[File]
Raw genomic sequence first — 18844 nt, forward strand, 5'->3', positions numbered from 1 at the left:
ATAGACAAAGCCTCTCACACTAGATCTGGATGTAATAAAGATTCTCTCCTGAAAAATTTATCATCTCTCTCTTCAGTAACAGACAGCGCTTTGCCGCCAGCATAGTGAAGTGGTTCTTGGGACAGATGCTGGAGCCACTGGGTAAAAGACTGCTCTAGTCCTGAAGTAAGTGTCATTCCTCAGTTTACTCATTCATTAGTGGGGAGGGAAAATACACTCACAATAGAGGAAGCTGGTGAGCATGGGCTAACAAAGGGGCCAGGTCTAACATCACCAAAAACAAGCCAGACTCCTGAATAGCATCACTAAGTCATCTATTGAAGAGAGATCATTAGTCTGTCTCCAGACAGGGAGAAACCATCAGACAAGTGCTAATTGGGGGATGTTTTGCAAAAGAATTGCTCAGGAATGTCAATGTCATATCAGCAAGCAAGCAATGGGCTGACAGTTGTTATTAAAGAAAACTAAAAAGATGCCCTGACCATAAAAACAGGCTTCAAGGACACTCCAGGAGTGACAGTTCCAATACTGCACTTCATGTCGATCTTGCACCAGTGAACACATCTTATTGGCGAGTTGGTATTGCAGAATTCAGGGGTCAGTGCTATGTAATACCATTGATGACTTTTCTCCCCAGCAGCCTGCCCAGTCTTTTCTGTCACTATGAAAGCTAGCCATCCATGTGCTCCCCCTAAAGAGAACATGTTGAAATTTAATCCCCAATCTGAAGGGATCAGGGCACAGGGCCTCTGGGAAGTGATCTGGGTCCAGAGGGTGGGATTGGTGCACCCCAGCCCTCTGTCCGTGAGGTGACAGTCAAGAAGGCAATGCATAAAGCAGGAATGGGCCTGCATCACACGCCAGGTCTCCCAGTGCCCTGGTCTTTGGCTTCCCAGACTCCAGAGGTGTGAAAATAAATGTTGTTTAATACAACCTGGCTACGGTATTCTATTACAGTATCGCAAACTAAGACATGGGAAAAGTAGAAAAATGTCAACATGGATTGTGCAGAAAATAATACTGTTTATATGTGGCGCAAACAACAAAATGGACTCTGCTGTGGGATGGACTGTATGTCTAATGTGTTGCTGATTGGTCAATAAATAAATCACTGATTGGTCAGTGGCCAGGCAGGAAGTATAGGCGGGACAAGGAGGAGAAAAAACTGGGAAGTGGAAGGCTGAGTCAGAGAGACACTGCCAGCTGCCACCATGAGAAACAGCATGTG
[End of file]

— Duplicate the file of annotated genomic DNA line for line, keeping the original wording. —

Raw genomic sequence first — 18844 nt, forward strand, 5'->3', positions numbered from 1 at the left:
ATAGACAAAGCCTCTCACACTAGATCTGGATGTAATAAAGATTCTCTCCTGAAAAATTTATCATCTCTCTCTTCAGTAACAGACAGCGCTTTGCCGCCAGCATAGTGAAGTGGTTCTTGGGACAGATGCTGGAGCCACTGGGTAAAAGACTGCTCTAGTCCTGAAGTAAGTGTCATTCCTCAGTTTACTCATTCATTAGTGGGGAGGGAAAATACACTCACAATAGAGGAAGCTGGTGAGCATGGGCTAACAAAGGGGCCAGGTCTAACATCACCAAAAACAAGCCAGACTCCTGAATAGCATCACTAAGTCATCTATTGAAGAGAGATCATTAGTCTGTCTCCAGACAGGGAGAAACCATCAGACAAGTGCTAATTGGGGGATGTTTTGCAAAAGAATTGCTCAGGAATGTCAATGTCATATCAGCAAGCAAGCAATGGGCTGACAGTTGTTATTAAAGAAAACTAAAAAGATGCCCTGACCATAAAAACAGGCTTCAAGGACACTCCAGGAGTGACAGTTCCAATACTGCACTTCATGTCGATCTTGCACCAGTGAACACATCTTATTGGCGAGTTGGTATTGCAGAATTCAGGGGTCAGTGCTATGTAATACCATTGATGACTTTTCTCCCCAGCAGCCTGCCCAGTCTTTTCTGTCACTATGAAAGCTAGCCATCCATGTGCTCCCCCTAAAGAGAACATGTTGAAATTTAATCCCCAATCTGAAGGGATCAGGGCACAGGGCCTCTGGGAAGTGATCTGGGTCCAGAGGGTGGGATTGGTGCACCCCAGCCCTCTGTCCGTGAGGTGACAGTCAAGAAGGCAATGCATAAAGCAGGAATGGGCCTGCATCACACGCCAGGTCTCCCAGTGCCCTGGTCTTTGGCTTCCCAGACTCCAGAGGTGTGAAAATAAATGTTGTTTAATACAACCTGGCTACGGTATTCTATTACAGTATCGCAAACTAAGACATGGGAAAAGTAGAAAAATGTCAACATGGATTGTGCAGAAAATAATACTGTTTATATGTGGCGCAAACAACAAAATGGACTCTGCTGTGGGATGGACTGTATGTCTAATGTGTTGCTGATTGGTCAATAAATAAATCACTGATTGGTCAGTGGCCAGGCAGGAAGTATAGGCGGGACAAGGAGGAGAAAAAACTGGGAAGTGGAAGGCTGAGTCAGAGAGACACTGCCAGCTGCCACCATGAGAAACAGCATGTG